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Poolside tales

My friend Zia Mahmood was irrepressible at the World Championships in Chennai, leading the USA 1 Seniors to victory. We kept bumping into each other at the swimming pool – I need my exercise at these long events – where I would learn of his derring-dos. Here is a classic one from USA 1 versus Canada.

South Deals
N-S Vul
K Q 5 2
K J 3
Q 9 6
9 8 7
10 9 7 6
8 7 3 2
K 6 5 4
W   E
J 4 3
10 9 6 5
A K 10 5 4
A 8
A Q 8 7 2
A Q J 10 3
West North East South
Pass 1  2 1 3 
4 2 4  Pass 4 NT3
Pass 5 4 Pass 6 
All pass      
  1. Zia loves to make frisky bids for the lead. He’ll stomach the occasional large penalty to attract the lead he wants.
  2. Michael Rosenberg jams the bidding.
  3. Roman Key Card Blackwood.
  4. One (or four) of “five aces” (incl.  K).

6  was not a bad slam – needing little more than East to hold the king of clubs. Indeed where East had not made the lead-directing 2  bid, 6  is rather good; for if you escape the opening diamond lead, you can shed your singleton diamond on dummy’s spades (after drawing trumps) and afford to give up to the king of clubs.

At several tables 6  did go down – two. A diamond to East’s king was followed by a switch to the singleton club. With a sinking feeling, declarer finessed – his only chance – West winning the king and leading a second club. Ruffed and down two.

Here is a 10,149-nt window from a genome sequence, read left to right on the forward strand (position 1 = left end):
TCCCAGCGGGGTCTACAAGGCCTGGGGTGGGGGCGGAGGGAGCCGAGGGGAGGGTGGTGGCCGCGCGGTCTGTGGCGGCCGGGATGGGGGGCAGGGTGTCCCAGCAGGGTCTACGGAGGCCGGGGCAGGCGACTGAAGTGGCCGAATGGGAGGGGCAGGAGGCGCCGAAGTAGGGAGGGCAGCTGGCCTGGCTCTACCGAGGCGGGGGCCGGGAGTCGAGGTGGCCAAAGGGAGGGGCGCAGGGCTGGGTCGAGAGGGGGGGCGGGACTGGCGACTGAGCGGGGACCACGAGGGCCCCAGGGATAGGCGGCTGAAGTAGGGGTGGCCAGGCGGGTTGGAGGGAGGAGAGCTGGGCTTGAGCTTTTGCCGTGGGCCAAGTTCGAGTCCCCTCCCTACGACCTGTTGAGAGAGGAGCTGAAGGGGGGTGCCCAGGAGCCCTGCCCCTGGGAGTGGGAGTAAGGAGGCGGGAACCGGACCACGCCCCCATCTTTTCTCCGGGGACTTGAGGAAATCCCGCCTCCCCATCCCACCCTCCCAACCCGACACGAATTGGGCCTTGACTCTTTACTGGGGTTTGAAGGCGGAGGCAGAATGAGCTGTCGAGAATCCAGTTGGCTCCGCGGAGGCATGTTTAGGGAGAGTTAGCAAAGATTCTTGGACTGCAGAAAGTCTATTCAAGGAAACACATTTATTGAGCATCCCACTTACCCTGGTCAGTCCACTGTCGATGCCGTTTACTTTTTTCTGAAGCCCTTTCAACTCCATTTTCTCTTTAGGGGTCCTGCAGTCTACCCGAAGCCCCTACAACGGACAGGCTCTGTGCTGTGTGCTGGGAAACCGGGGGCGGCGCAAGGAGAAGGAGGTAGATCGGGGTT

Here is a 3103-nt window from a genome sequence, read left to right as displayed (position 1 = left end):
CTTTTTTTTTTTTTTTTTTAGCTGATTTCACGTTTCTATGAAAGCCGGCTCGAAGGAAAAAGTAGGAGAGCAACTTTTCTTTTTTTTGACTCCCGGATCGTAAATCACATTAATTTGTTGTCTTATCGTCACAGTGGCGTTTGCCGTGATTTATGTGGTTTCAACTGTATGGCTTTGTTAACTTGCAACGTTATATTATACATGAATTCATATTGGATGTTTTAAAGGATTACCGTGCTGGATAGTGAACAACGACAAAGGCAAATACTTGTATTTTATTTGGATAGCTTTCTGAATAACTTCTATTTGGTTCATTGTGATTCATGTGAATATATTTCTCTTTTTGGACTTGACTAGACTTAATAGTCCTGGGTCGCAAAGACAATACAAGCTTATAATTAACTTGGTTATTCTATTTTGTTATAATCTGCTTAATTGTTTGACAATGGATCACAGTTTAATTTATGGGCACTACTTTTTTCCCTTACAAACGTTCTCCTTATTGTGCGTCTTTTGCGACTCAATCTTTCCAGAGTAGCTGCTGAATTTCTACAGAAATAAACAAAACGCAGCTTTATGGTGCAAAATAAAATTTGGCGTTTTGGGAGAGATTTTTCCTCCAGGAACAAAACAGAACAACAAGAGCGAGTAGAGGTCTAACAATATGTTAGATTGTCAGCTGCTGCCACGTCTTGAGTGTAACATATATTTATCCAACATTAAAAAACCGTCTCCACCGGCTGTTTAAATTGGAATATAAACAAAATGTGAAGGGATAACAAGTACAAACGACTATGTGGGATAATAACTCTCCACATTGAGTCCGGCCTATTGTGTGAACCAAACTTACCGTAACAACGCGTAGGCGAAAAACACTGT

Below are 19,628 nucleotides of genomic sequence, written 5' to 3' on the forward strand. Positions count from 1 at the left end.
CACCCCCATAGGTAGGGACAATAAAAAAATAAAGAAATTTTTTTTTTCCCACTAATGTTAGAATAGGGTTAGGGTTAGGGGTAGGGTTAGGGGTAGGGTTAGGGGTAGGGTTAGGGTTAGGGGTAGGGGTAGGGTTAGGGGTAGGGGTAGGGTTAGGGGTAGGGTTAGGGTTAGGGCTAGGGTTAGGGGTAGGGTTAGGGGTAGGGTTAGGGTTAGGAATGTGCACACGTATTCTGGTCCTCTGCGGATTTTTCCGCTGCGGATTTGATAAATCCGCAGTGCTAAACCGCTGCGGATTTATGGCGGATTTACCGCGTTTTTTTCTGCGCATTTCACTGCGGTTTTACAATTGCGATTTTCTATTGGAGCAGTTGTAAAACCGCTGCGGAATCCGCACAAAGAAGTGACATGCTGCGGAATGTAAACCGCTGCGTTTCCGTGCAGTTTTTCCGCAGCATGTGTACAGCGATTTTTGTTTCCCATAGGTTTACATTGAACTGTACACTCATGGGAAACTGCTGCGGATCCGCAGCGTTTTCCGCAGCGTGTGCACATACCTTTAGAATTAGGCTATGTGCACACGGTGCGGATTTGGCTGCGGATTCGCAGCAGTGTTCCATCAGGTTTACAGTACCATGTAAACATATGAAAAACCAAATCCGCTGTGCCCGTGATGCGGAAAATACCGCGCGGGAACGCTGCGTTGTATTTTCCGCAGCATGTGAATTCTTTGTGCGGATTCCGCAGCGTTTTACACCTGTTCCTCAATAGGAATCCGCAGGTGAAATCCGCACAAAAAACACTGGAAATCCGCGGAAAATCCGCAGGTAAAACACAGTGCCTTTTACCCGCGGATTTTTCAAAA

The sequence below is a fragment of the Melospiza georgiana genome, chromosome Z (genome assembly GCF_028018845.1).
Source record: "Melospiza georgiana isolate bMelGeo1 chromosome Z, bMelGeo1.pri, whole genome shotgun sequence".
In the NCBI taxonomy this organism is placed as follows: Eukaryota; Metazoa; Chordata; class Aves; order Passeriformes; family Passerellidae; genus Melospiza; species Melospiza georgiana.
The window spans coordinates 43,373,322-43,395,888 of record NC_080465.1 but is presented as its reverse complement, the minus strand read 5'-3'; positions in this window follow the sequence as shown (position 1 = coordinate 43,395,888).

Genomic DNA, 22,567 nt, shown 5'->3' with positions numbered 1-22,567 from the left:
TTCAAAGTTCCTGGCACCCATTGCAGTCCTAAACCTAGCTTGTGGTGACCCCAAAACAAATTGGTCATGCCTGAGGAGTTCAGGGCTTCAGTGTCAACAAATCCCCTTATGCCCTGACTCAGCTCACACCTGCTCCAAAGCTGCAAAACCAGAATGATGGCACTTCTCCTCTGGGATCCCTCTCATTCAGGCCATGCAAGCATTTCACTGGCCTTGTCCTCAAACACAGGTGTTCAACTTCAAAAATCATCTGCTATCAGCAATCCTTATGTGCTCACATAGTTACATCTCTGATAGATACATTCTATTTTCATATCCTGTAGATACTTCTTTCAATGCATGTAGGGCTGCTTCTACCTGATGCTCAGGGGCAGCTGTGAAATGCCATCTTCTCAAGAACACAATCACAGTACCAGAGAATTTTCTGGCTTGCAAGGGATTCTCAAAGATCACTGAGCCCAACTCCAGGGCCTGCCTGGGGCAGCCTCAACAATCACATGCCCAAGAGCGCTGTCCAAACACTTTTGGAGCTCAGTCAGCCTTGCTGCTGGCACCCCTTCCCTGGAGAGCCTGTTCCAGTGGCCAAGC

Typically Zia was not content with a mere two trick set of NorthSouth’s freely bid slam. He won the diamond lead with the ace and at trick two returned a small diamond (key play).

The unsuspecting declarer naturally ruffed the diamond. He drew trumps in four rounds (meaning that he held no more). He then cashed three rounds of spades, discarding the ten of clubs, then led and (when East followed low) passed the nine of clubs.

West won the king of clubs and the defence scored the remaining three tricks. West led over a third diamond, East beating the queen with the king and cashing two more diamonds. Down four and EW +400.

Declarer was only really culpable for the fourth undertrick. He has seen East follow to three spades and four hearts. Even Zia would have to have five diamonds for the 2  bid. That leaves room for just one club which, when he led dummy’s nine of clubs, he saw. He should have spurned the finesse and settled for down three.

“Great defence Zed”, I said.
“I had to”, he replied, “otherwise Michael Rosenberg would have killed me”. I swam another length.

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